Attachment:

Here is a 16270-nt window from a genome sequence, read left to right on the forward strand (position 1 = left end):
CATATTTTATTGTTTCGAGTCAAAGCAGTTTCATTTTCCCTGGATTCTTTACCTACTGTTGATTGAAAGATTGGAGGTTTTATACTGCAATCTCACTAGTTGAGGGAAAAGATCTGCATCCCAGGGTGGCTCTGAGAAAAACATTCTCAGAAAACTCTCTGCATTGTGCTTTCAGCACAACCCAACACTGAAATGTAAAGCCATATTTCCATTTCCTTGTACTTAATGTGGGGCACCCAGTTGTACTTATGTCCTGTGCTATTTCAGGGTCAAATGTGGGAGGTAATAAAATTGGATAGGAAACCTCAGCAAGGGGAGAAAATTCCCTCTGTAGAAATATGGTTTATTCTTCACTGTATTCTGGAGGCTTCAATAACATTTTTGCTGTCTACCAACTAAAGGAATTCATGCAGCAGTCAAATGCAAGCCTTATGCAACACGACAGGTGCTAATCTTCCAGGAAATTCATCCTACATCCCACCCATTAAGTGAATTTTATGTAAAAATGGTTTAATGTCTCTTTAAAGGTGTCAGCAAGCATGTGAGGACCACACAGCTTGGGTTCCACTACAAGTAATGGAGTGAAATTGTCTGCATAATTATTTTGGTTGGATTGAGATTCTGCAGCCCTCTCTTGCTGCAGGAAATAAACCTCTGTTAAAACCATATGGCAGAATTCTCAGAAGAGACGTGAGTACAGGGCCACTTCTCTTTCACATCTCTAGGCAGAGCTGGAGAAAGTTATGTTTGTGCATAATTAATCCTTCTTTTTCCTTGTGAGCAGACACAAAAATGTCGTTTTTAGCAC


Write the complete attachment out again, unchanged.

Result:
Here is a 16270-nt window from a genome sequence, read left to right on the forward strand (position 1 = left end):
CATATTTTATTGTTTCGAGTCAAAGCAGTTTCATTTTCCCTGGATTCTTTACCTACTGTTGATTGAAAGATTGGAGGTTTTATACTGCAATCTCACTAGTTGAGGGAAAAGATCTGCATCCCAGGGTGGCTCTGAGAAAAACATTCTCAGAAAACTCTCTGCATTGTGCTTTCAGCACAACCCAACACTGAAATGTAAAGCCATATTTCCATTTCCTTGTACTTAATGTGGGGCACCCAGTTGTACTTATGTCCTGTGCTATTTCAGGGTCAAATGTGGGAGGTAATAAAATTGGATAGGAAACCTCAGCAAGGGGAGAAAATTCCCTCTGTAGAAATATGGTTTATTCTTCACTGTATTCTGGAGGCTTCAATAACATTTTTGCTGTCTACCAACTAAAGGAATTCATGCAGCAGTCAAATGCAAGCCTTATGCAACACGACAGGTGCTAATCTTCCAGGAAATTCATCCTACATCCCACCCATTAAGTGAATTTTATGTAAAAATGGTTTAATGTCTCTTTAAAGGTGTCAGCAAGCATGTGAGGACCACACAGCTTGGGTTCCACTACAAGTAATGGAGTGAAATTGTCTGCATAATTATTTTGGTTGGATTGAGATTCTGCAGCCCTCTCTTGCTGCAGGAAATAAACCTCTGTTAAAACCATATGGCAGAATTCTCAGAAGAGACGTGAGTACAGGGCCACTTCTCTTTCACATCTCTAGGCAGAGCTGGAGAAAGTTATGTTTGTGCATAATTAATCCTTCTTTTTCCTTGTGAGCAGACACAAAAATGTCGTTTTTAGCAC